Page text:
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Iowa caucuses key for US presidential candidates successful start

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Iowa caucuses key for US presidential candidates successful start


The long drive to decide the Democrat and Republican candidates for the next US president begins with the caucuses in the midwest state of Iowa. The state delegates chosen by Iowans will go on to national nominating conventions in the summer.

The presidential primary elections come to a head on certain key dates, notably a so-called “Super Tuesday” on the fifth of February, when a large number of states hold them.

Convincing wins in these primaries have often propelled the contestants to ultimately win their party’s nomination.

The fifteen candidates therefore strive to look their best in Iowa and New Hampshire on the east coast, where the country’s first caucus and primary elections are held.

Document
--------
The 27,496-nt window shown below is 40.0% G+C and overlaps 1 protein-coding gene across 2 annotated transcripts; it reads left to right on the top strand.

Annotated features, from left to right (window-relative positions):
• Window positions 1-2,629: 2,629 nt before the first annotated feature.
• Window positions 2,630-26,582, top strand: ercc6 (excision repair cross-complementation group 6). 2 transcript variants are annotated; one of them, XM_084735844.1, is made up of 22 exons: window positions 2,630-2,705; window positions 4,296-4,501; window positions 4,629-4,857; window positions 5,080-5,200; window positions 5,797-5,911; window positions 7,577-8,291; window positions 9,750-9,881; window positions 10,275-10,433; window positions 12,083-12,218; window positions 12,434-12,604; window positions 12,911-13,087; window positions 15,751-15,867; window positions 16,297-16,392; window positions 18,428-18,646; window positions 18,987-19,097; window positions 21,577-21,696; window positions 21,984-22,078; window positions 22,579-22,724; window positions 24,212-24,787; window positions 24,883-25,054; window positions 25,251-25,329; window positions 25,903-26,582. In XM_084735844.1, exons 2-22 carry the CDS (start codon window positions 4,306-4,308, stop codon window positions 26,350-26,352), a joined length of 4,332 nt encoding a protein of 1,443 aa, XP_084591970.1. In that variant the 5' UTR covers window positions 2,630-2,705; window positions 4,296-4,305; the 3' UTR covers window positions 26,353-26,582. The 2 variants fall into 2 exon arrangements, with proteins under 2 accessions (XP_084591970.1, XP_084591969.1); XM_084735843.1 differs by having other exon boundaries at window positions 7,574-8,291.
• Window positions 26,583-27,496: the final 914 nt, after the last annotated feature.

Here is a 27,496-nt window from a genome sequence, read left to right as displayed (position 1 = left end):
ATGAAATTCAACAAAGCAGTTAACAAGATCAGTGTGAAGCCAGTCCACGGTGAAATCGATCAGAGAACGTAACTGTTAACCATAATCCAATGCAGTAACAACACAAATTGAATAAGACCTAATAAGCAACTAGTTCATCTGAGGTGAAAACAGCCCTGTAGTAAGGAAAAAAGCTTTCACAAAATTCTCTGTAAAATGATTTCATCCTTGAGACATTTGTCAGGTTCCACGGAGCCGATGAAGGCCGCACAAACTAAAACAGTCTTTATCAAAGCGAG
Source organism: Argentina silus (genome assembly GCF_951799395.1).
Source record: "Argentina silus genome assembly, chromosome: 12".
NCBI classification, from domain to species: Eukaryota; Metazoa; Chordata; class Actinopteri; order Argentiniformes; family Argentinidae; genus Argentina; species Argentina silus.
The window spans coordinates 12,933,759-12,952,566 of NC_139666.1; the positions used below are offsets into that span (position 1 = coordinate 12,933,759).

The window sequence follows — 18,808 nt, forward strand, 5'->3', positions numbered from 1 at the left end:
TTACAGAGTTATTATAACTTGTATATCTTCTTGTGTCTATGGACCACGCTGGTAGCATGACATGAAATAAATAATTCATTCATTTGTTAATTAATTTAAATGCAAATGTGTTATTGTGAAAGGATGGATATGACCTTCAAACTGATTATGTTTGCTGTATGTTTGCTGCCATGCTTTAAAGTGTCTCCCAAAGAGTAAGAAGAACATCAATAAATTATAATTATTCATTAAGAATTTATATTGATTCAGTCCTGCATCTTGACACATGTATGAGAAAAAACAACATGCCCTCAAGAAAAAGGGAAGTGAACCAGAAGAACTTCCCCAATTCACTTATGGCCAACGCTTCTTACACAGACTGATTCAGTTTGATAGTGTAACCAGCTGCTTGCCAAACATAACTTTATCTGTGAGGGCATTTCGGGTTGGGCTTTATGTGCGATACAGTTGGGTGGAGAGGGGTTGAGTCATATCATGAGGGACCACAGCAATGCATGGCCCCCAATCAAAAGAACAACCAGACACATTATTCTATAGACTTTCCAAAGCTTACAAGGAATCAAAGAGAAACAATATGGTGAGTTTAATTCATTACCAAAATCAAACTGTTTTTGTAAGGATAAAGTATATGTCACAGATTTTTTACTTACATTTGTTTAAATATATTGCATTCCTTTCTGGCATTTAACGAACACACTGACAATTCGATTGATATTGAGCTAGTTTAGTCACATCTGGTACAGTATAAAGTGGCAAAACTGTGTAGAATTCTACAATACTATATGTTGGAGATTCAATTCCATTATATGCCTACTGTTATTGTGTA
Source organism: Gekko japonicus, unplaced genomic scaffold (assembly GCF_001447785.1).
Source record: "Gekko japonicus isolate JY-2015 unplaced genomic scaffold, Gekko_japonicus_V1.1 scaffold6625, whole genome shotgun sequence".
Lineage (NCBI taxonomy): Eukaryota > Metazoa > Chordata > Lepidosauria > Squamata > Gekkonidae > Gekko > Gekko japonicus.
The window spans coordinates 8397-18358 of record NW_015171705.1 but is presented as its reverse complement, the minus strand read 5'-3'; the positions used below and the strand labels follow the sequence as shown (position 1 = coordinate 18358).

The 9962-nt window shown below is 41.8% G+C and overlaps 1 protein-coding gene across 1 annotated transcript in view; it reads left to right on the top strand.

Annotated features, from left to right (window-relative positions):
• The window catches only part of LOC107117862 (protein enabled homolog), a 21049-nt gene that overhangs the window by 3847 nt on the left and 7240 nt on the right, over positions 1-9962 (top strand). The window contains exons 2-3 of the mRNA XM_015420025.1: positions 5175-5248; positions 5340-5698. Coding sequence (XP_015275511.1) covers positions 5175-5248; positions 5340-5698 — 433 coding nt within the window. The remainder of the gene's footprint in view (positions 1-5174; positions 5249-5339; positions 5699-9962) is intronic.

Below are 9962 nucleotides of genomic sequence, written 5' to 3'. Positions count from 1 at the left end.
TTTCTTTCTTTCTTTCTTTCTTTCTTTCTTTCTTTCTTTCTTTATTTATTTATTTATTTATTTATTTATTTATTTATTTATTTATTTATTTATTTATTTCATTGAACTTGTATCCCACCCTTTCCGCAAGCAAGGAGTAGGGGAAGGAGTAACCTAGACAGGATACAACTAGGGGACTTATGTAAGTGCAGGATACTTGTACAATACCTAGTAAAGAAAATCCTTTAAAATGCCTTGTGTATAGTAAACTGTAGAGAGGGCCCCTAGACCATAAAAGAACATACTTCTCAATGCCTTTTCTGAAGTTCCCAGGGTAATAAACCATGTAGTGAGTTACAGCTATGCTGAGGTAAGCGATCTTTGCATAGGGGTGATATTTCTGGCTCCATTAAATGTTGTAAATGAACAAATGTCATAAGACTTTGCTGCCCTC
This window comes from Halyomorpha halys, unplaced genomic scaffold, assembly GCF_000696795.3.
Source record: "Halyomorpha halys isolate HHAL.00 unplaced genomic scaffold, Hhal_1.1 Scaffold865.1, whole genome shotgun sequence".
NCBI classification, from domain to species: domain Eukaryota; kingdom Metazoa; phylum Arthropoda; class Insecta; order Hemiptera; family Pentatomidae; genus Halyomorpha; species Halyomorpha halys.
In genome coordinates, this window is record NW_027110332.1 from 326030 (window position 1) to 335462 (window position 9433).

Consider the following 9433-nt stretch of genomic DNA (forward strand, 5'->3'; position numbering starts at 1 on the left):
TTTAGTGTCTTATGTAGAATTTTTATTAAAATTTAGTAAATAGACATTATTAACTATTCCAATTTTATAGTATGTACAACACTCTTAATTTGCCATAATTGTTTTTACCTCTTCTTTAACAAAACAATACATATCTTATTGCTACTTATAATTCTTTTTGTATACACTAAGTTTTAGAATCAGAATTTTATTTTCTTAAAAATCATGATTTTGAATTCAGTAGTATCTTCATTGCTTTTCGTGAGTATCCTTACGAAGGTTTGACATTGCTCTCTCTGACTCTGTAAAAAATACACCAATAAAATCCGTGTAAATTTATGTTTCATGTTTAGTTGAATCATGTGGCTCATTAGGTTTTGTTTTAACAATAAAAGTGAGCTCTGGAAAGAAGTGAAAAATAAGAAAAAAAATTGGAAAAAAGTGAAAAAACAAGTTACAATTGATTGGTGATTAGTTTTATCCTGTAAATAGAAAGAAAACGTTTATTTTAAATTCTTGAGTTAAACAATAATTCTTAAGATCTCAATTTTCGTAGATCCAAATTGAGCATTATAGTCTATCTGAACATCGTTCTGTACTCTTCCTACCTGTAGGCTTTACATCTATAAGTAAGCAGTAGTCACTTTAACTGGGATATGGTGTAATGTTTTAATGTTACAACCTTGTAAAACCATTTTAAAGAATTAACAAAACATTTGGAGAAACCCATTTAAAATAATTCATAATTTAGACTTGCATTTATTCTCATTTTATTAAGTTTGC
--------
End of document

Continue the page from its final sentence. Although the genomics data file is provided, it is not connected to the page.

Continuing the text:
The Democratic majors are New York Senator Hillary Clinton, keen to be the first female US president, Illinois Senator Barak Obama to be the first African American and former North Carolinia senator John Edwards.

The candidates debate, in more or less friendly fashion – the same goes for their television advertisements – they appear on talk shows… trawling for optimum voter support, often attacking their rivals.

The Republican frontrunners are former governor of Arkansas Mike Huckabee, a Baptist preacher, Former Governor of Massachusetts the Mormon Mitt Romney and former New York Mayor Rudy Giuliani.

Up to the last minute, polls showed many Iowans in both parties were undecided about whom to back, or open to changing their minds.

The politicians’ campaign managers talked in terms of “a remarkable amount of fluidity in (the) race”.

From August 25-28, the Democratic National Convention will be held in Colorado.

The Republicans will hold theirs in Minnesota, from September 1-4.

The day the next president is finally chosen will be November 4.

Even though half a million fewer Americans cast a vote for the now outgoing president in 2000, he still managed to defeat his adversary… because of what some critics call the ‘quirks’ of the system.

Constitutionally, the ultimate decision comes down to United States Electoral College electors.

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